First-Time Buyer's Guide to Better Credit
Most people assume that the home buying process starts with getting pre-approved by a lender or with choosing a real estate agent. In reality, the home buying process starts with your finances. To make your goal of homeownership realized, considering your credit score is a must along with the type of mortgage loan for which you'll qualify in Seminole.
The Fair Isaac Company bases your FICO score on the summary of your complete credit history. Most people usually have a score of 600, but scores range from 300 to 850. With the change in the economy, however, some people have seen their score drop by hundreds of points after job loss, delinquent credit card accounts, or credit card accounts that were closed because they don't carry a balance. Some of the factors in summing up your FICO score are:
- Credit to Debt Ratio — How much do you owe versus your available credit?
- Credit Inquiries — Do you have too many open accounts?
- Types of Credit — Do you have a healthy mix of loans and credit cards?
- Payment History — How many late payments have you made?
When you apply for a mortgage or any other loan, lenders want to make sure that extending a loan to you isn't a problem. Your credit score gives lenders an insight into what type of borrower you'd be based solely on your credit history. Because of the shift in the economy, most home buyers should have scores in the range of 740 or higher to get a decent interest rate. You can qualify for a mortgage loan with a lower score, but the interest accrued in the long run could be more than double the amount of someone having a stronger credit score.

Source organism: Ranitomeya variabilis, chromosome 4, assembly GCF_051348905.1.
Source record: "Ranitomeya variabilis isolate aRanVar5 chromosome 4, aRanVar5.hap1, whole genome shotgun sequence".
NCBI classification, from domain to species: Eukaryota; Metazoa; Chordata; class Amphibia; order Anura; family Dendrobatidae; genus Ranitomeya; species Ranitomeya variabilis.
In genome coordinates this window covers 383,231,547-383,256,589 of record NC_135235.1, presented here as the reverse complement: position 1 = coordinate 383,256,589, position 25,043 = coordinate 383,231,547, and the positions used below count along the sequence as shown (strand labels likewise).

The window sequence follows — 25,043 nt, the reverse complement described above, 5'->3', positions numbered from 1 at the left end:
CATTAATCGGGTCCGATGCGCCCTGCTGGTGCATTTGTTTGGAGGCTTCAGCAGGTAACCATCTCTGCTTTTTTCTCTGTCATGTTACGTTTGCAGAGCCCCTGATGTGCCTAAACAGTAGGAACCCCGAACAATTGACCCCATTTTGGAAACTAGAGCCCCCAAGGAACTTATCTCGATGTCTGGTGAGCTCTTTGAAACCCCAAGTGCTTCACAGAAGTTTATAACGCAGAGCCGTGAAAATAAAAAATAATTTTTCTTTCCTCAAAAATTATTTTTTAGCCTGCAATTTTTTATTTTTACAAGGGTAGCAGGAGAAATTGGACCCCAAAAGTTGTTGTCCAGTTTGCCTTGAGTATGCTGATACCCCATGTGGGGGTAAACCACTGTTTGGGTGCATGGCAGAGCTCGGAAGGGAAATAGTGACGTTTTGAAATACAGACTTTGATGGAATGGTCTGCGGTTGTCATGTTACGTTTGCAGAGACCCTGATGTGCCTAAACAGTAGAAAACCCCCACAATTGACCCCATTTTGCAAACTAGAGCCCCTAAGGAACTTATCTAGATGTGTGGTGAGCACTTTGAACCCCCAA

Improving your FICO score is the first step in owning a home. Contact us and we can help you get on the right track to the home of your dreams.
You want an improved score, but how do you get it? Improving your FICO score takes time. It can be difficult to make a large-scale change in your FICO score with quick fixes, but your score can improve in a year by monitoring your credit report and by wisely using credit. The best way to do this is to know your FICO score. You'll improve your credit score by using these helpful hints:
- Correct your credit report. If you find incorrect items on your credit report, contact the bureau requesting that the item be removed. If you have a common name or the same name as a family member, you'll want to give extra care to make sure the activity reported is correct.
- Even out your debt. At first, this doesn't sound like a good idea. But, you don't want to have one card that is at the limit and have the rest of your cards at a zero balance. It's better to have each of your cards at a lower balance than to have all of your debt transferred to a single card.
- Apply for gas cards or department store credit. For those who have non-existent credit or low credit, retail credit cards and gas credit cards are ways to repair credit, increase your spending limits and keep up your payments, which will raise your credit. You must always avoid holding a high balance for more than a couple of months because these types of cards traditionally have a higher interest rate.
- Keep your cards active. Whether you're just getting started with credit, or if you've got older cards, use your cards to make sure your accounts maintain an active status. But, pay them off in no more than two or three payments.
- Pay on time. Delinquent payments instantly lower your credit score. It's one of the reasons people who have recently been unemployed see the biggest hit in their credit score. Yes, it takes longer to rebuild your credit with payment history, but it's the most reliable way to prove that you're able to make payments to a bank.
Knowing the ways you can build up your credit score, you're one step closer to becoming a homeowner. Remember that when you're ready to apply for a loan to purchase a home, you'll want to keep your applications within a two-week window to avoid a negative mark on your credit score. With the help of Future Home Realty, shopping for a mortgage can be a stress-free experience so you, too, can become a homeowner.
Learn more about FICO scores at myFICO.com, Fair Isaac's informational site and review your credit history for free at annualcreditreport.com. And, for a small payment, you can get your FICO score from each bureau on their websites: equifax.com, experian.com and transunion.com.